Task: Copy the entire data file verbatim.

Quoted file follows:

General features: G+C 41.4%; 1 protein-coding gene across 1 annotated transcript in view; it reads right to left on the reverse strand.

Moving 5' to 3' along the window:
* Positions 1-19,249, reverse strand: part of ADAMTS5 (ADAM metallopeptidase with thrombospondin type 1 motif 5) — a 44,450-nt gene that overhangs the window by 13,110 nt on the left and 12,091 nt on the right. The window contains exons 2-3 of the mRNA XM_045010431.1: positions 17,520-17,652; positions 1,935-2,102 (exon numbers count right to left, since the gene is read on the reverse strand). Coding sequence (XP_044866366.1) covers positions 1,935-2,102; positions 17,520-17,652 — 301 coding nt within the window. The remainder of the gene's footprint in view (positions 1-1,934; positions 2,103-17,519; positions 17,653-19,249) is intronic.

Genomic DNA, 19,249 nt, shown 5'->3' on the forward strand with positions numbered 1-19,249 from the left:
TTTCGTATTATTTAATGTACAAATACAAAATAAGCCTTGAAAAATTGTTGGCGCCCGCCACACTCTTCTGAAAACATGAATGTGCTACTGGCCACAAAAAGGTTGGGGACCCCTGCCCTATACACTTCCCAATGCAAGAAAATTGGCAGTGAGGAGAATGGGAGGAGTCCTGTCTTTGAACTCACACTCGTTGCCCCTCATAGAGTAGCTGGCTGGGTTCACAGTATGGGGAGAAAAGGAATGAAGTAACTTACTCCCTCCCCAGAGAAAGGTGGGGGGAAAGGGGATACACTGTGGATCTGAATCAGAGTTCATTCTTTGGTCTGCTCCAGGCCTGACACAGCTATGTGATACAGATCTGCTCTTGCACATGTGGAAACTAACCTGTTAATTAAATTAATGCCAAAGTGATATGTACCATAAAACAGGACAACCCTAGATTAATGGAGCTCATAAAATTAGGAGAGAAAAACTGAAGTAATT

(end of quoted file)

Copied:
General features: G+C 41.4%; 1 protein-coding gene across 1 annotated transcript in view; it reads right to left on the reverse strand.

Moving 5' to 3' along the window:
* Positions 1-19,249, reverse strand: part of ADAMTS5 (ADAM metallopeptidase with thrombospondin type 1 motif 5) — a 44,450-nt gene that overhangs the window by 13,110 nt on the left and 12,091 nt on the right. The window contains exons 2-3 of the mRNA XM_045010431.1: positions 17,520-17,652; positions 1,935-2,102 (exon numbers count right to left, since the gene is read on the reverse strand). Coding sequence (XP_044866366.1) covers positions 1,935-2,102; positions 17,520-17,652 — 301 coding nt within the window. The remainder of the gene's footprint in view (positions 1-1,934; positions 2,103-17,519; positions 17,653-19,249) is intronic.

Genomic DNA, 19,249 nt, shown 5'->3' on the forward strand with positions numbered 1-19,249 from the left:
TTTCGTATTATTTAATGTACAAATACAAAATAAGCCTTGAAAAATTGTTGGCGCCCGCCACACTCTTCTGAAAACATGAATGTGCTACTGGCCACAAAAAGGTTGGGGACCCCTGCCCTATACACTTCCCAATGCAAGAAAATTGGCAGTGAGGAGAATGGGAGGAGTCCTGTCTTTGAACTCACACTCGTTGCCCCTCATAGAGTAGCTGGCTGGGTTCACAGTATGGGGAGAAAAGGAATGAAGTAACTTACTCCCTCCCCAGAGAAAGGTGGGGGGAAAGGGGATACACTGTGGATCTGAATCAGAGTTCATTCTTTGGTCTGCTCCAGGCCTGACACAGCTATGTGATACAGATCTGCTCTTGCACATGTGGAAACTAACCTGTTAATTAAATTAATGCCAAAGTGATATGTACCATAAAACAGGACAACCCTAGATTAATGGAGCTCATAAAATTAGGAGAGAAAAACTGAAGTAATT